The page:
That is good news. Nevertheless, clearly you have symptoms or you would not have sought out an allergist in the first place. Knowing that you do not have allergies will help us to make recommendations regarding how to control the symptoms that are bothering you
Is knowing what I am allergic to important if I have asthma or eczema?
Yes. Skin testing can help identify triggers for both of these conditions and help you know what you need to avoid. Treatment of allergies with medications and allergy shots can help in the control of both of these conditions.
Does everyone with positive allergy tests need allergy shots?
No. Medications and allergen avoidance will work in many cases. Also, if allergy tests are negative, obviously allergy shots will not help.
Why would I want allergy shots and how do they work?
Allergy shots are the closest thing we have to a cure for allergies. The purpose of allergy shots (or Immunotherapy – IT for short) is to retrain your immune system to not react to things to which it should not be reacting. Allergy shots work for pollens, molds and environmental allergens but not yet for food (although research is being done in this area). IT markedly improves allergy symptoms in excess of 85% of patients treated with recommended doses of allergens by trained allergists. Treatment with IT can help reduce your reliance on allergy medications and new evidence suggests that treatment with IT can inhibit the development of new allergies. Many patients view allergy shots as a more natural alternative than daily medications (and in many cases less expensive and less hassle).
What is involved in getting allergy shots (IT)?
If you desire IT, your skin test results are reviewed so that an allergy extract can be tailor made for you to counter your specific allergies. Shots are then given (usually in the arm) in escalating doses (very, very small doses at first) at intervals of either twice weekly or weekly until you have built up to a full dose (usually takes several months). After reaching your full target (or ‘maintenance’) dose, shots may often be spaced out to every other week or even monthly. Some patients find that they feel better if they continue to take shots weekly. A newer process called ‘RUSH’ immunotherapy shortens the time it takes to get to maintenance doses of allergy extract and provides somewhat quicker relief of symptoms. This is accomplished by giving several allergy shots in one day during an all-day visit at the office. While very effective and generally well tolerated, the reaction rate is higher for RUSH immunotherapy, at least in the beginning of treatment.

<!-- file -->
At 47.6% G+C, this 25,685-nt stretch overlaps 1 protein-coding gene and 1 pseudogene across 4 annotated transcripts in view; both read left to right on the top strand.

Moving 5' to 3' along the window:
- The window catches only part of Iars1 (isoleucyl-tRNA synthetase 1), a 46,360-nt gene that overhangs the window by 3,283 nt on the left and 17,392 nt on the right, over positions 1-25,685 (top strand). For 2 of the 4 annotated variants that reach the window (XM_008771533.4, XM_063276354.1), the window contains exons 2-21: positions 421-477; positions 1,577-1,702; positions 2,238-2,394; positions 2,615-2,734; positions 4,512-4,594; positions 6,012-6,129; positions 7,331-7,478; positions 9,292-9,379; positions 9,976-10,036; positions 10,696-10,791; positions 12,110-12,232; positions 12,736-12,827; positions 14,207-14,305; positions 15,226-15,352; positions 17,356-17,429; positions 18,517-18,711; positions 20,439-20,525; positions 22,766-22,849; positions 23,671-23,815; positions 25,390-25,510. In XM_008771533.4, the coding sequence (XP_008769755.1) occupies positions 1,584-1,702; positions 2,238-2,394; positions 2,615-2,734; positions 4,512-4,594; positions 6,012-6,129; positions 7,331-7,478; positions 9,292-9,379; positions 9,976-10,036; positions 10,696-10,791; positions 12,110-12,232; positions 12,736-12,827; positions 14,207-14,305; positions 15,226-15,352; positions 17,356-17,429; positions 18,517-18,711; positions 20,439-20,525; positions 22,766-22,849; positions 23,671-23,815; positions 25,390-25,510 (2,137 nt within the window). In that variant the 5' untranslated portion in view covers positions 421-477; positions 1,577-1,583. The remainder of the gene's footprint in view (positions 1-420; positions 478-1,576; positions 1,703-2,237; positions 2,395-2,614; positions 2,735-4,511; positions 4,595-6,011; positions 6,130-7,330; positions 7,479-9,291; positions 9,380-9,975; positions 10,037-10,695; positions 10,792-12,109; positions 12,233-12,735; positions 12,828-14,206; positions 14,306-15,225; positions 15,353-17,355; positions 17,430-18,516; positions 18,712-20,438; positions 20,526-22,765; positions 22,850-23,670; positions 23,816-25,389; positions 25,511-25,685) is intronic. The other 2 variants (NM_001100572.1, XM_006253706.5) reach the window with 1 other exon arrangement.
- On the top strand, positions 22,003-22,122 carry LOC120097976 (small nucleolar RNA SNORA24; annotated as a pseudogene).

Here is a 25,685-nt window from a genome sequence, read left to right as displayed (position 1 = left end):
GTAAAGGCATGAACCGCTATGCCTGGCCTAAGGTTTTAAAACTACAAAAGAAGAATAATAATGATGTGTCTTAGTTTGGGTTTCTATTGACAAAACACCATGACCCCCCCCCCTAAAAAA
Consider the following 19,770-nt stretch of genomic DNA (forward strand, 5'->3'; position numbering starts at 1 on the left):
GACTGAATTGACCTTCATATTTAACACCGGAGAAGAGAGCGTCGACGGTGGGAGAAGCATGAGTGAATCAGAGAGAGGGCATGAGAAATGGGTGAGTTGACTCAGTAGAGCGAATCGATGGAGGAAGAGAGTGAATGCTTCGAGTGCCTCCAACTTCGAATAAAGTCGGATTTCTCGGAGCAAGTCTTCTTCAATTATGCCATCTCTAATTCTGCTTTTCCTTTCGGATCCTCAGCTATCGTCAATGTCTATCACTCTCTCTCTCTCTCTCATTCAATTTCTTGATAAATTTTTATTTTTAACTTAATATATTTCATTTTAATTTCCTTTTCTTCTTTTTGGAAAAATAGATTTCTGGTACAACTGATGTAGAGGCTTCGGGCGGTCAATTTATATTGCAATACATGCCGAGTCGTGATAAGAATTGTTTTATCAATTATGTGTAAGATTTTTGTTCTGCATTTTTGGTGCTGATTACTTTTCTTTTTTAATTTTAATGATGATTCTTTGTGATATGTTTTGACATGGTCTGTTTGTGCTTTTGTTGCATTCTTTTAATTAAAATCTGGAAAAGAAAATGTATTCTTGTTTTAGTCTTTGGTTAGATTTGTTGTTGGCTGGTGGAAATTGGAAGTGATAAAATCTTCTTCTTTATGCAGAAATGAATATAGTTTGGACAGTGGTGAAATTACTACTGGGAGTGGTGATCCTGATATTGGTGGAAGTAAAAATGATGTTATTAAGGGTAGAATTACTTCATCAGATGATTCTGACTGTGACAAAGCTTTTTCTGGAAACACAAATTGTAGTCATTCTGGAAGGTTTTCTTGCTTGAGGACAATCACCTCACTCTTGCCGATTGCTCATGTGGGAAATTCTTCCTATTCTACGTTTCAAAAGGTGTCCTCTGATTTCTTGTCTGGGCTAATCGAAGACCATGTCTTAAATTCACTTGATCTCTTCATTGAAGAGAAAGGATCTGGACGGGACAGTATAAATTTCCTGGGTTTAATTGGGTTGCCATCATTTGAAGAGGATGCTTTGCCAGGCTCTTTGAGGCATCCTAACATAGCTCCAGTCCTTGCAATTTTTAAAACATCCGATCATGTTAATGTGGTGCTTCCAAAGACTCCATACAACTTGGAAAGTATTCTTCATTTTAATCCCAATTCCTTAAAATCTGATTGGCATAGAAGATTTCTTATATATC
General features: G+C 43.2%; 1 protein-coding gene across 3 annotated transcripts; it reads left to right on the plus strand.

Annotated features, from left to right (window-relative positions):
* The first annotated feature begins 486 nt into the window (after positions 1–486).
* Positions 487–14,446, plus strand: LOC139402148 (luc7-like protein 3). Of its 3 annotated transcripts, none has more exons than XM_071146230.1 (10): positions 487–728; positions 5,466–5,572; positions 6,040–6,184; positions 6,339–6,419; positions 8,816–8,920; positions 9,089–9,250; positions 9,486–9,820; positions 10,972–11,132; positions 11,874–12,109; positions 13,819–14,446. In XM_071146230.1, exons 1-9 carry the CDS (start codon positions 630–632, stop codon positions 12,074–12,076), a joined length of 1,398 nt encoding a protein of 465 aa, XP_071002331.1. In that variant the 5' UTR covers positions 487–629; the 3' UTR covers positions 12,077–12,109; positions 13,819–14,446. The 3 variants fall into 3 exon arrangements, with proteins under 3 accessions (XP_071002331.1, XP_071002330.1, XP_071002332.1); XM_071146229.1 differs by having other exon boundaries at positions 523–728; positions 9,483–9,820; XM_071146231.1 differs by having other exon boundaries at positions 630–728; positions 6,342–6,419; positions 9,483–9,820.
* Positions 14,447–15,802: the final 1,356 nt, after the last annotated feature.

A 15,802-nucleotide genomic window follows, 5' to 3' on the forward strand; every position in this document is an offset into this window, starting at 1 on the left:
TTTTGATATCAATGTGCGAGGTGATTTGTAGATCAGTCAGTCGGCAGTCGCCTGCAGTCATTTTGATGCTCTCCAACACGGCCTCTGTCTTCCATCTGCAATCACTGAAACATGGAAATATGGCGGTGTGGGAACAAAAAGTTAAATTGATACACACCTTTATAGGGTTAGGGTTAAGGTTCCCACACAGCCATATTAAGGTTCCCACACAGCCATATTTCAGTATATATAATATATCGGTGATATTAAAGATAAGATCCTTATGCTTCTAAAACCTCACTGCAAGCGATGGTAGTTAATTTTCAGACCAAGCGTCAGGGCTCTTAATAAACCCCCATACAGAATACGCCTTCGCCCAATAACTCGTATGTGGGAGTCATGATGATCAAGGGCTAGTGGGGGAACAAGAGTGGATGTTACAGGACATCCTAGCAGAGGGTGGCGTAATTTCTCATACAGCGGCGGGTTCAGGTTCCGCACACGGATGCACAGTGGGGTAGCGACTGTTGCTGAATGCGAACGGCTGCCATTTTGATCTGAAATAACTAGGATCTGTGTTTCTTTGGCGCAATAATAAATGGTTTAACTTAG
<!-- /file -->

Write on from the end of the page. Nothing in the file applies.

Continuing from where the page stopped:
Are allergy shots safe?
In general, very safe. Because you are being given an extract to which you are allergic, there is always the chance of a reaction. Usually these are mild but occasionally they can be severe (although they are always treatable). Because of this, you must wait in the office 20 minutes after your shots so that if you have a reaction, you are where we can immediately help you. If you live far away you may want to get allergy shots at a local doctor, but you will still need to wait in their office for 20 minutes after the shot to be safe.
I’ve heard of people giving themselves allergy shots at home. Can I do this?
Unfortunately, no. Many years ago doctors used sub-optimal doses of allergy shots that never caused reactions but also seldom worked correctly or adequately. The governing bodies that oversee the administration of allergy shots have all agreed that shots must be given only in a doctor’s office with an adequate waiting and observation period after each shot. This is to protect you and your family.
Are there any new treatments on the horizon?
The field of allergy is developing rapidly and exciting new therapies are just around the corner. Dr Haden has been involved in more than 40 research studies in the past few years helping evaluate some of these new treatments. Stay tuned.
Where can I find more information of allergies and their treatment and asthma and immune deficiencies?
Reliable information can be obtained from the American Academy of Allergy, Asthma and Immunology and the American College of Allergy, Asthma and Immunology. Of course, our office is always happy to answer any questions you may have.